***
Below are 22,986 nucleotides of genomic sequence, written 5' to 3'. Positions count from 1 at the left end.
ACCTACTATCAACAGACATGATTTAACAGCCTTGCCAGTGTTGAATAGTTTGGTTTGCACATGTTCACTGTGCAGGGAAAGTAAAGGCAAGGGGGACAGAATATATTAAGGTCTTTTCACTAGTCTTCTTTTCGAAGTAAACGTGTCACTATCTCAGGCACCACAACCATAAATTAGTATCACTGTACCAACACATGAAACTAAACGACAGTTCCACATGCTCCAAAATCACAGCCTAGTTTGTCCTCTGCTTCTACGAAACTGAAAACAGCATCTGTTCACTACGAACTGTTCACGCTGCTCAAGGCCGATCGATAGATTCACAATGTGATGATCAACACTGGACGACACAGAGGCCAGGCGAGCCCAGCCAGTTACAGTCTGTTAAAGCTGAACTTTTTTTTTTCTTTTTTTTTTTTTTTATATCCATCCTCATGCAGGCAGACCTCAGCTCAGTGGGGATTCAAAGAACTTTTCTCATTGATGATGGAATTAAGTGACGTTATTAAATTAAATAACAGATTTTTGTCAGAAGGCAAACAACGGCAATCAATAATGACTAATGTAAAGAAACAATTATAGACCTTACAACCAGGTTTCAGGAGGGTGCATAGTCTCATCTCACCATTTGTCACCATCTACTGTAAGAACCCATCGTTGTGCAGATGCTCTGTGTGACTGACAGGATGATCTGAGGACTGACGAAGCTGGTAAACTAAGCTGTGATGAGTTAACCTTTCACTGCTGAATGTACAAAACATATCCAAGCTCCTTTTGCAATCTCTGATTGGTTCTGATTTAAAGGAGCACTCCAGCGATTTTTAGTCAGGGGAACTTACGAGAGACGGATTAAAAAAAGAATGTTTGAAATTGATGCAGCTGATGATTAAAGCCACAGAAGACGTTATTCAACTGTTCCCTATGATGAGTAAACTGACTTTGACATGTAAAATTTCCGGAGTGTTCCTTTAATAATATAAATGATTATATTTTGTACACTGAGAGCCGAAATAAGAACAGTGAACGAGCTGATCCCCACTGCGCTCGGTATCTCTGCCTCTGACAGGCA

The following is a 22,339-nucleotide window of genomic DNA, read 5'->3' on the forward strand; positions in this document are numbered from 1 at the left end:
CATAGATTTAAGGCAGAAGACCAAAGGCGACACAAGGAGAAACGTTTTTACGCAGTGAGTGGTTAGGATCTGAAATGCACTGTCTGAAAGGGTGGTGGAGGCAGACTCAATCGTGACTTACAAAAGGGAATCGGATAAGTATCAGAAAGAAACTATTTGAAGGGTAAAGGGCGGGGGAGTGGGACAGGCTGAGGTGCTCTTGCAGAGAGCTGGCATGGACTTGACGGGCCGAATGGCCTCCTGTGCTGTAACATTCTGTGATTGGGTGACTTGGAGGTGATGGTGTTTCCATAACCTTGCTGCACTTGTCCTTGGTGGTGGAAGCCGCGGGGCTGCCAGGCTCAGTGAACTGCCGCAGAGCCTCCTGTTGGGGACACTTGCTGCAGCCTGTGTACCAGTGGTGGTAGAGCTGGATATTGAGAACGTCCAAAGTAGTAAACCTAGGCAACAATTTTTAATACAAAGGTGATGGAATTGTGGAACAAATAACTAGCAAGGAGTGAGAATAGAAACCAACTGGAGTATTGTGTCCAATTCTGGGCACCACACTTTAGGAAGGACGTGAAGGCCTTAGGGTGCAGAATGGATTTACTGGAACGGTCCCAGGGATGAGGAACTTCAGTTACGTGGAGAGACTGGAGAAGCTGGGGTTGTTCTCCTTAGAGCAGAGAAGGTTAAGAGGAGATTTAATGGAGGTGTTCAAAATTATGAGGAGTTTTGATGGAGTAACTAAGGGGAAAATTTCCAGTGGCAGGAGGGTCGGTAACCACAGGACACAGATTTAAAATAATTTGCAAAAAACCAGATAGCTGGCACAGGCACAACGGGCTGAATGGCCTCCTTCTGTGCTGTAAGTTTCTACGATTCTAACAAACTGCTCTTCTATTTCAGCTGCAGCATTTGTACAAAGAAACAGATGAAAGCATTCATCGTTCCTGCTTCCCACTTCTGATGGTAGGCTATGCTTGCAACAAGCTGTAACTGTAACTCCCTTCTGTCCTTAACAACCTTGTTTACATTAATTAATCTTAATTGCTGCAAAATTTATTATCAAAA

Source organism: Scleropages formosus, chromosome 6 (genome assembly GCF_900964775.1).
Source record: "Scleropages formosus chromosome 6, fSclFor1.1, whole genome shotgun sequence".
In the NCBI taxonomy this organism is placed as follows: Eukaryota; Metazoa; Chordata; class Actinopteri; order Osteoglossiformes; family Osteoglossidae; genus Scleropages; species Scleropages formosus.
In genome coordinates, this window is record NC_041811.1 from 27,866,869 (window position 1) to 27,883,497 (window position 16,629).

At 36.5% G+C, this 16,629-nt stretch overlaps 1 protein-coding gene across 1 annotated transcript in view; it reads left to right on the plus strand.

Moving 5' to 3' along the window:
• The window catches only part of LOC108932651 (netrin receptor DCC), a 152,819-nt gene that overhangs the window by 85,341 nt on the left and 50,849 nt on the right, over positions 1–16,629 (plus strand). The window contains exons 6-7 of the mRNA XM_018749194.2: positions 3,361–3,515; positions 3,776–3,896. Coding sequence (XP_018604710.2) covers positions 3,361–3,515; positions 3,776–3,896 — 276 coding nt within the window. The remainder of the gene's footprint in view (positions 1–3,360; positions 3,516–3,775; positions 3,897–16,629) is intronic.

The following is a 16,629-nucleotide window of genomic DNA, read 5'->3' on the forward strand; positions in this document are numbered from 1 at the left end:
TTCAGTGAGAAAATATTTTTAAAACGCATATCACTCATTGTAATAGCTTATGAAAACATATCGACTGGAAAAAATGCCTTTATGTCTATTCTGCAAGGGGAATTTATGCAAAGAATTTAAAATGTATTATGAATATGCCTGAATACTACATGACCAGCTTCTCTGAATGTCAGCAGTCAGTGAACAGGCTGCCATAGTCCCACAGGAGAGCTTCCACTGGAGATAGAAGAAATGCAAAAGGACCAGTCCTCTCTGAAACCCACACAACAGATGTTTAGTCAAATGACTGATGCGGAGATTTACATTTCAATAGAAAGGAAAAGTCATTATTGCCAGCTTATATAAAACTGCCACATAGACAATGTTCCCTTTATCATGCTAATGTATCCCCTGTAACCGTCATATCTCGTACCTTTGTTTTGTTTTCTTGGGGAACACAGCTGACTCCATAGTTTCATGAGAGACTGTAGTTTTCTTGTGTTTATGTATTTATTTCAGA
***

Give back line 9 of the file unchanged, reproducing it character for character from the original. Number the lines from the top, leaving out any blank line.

At 36.5% G+C, this 16,629-nt stretch overlaps 1 protein-coding gene across 1 annotated transcript in view; it reads left to right on the plus strand.